Probiotics may stop sadness turning into depression by helping people let go of the past, a new study finds.
Researchers at the Leiden Institute of Brain and Cognition found that probiotics stopped people ruminating so much.
Rumination is when people focus on bad experiences and feelings from the past.
Dr Laura Steenbergen, the study’s first author, said:
“Rumination is one of the most predictive vulnerability markers of depression.
Persistent ruminative thoughts often precede and predict episodes of depression.”
In the study 40 people were given a sachet to take with water or milk every day for four weeks.
Half of the people received sachets that contained a multispecies probiotic.
The other half received a placebo for the four weeks.
Before and afterwards people’s so-called ‘cognitive reactivity’ was measured.
‘Cognitive reactivity’ is the extent to which a sad mood can turn into something more serious.
The authors explained the results:
“…in the probiotics supplementation condition participants perceived themselves to be less distracted by aggressive and ruminative thoughts when in a sad mood.”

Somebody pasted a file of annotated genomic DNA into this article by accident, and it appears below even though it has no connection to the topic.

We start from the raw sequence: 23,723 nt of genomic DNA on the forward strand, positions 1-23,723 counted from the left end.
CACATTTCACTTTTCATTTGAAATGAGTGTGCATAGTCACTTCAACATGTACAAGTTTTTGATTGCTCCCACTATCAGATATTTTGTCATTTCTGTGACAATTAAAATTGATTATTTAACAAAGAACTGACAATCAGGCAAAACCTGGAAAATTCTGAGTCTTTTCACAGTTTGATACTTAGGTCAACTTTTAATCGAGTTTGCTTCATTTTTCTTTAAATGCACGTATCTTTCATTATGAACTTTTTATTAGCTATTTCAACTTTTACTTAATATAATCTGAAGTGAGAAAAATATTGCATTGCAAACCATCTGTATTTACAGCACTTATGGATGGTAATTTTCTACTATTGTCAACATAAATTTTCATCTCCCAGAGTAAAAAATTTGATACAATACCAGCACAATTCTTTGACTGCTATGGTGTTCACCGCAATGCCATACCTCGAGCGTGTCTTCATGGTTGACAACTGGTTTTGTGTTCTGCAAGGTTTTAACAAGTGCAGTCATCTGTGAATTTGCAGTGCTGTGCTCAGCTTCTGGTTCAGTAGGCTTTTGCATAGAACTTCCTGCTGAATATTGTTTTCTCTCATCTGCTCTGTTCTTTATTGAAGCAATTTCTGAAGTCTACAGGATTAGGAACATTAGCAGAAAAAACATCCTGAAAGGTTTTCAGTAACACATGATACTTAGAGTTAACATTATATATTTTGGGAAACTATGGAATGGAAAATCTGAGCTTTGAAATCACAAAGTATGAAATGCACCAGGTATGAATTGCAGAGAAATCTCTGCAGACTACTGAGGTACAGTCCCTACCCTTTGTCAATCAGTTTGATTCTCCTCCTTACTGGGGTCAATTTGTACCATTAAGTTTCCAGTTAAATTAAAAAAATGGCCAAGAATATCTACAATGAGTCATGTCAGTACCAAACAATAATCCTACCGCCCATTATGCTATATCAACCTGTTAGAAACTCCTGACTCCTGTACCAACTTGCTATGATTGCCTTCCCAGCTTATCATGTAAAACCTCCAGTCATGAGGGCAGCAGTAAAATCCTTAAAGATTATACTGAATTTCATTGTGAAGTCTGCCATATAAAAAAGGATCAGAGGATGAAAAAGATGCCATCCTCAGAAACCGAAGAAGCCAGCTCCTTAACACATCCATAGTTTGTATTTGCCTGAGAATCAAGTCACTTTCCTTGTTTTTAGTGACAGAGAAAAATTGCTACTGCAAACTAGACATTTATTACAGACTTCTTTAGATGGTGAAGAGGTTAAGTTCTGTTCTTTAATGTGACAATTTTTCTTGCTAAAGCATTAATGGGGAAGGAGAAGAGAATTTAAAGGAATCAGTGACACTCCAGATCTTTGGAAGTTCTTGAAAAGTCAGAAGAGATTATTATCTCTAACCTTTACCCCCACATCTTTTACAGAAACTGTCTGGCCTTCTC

In other words, when people felt sad, those taking the probiotics ruminated less.
The authors write:
“…studies have shown that the tendency to engage in ruminative thoughts is sufficient to turn mood fluctuations into depressive episodes, and that individuals who typically respond to low mood by ruminating about possible causes and consequences of their state have more difficulties in recovering from depression.”
Probiotics have been increasingly linked to good mental health.
But this is the first study to identify this specific link.
Dr Lorenza Colzato, another of the study’s authors, said:
“Even if preliminary, these results provide the first evidence that the intake of probiotics may help reduce negative thoughts associated with sad mood.
As such, our findings shed an interesting new light on the potential of probiotics to serve as adjuvant or preventive therapy for depression.”
The research is published in the journal Brain, Behavior, and Immunity (Steenbergen et al., 2015).
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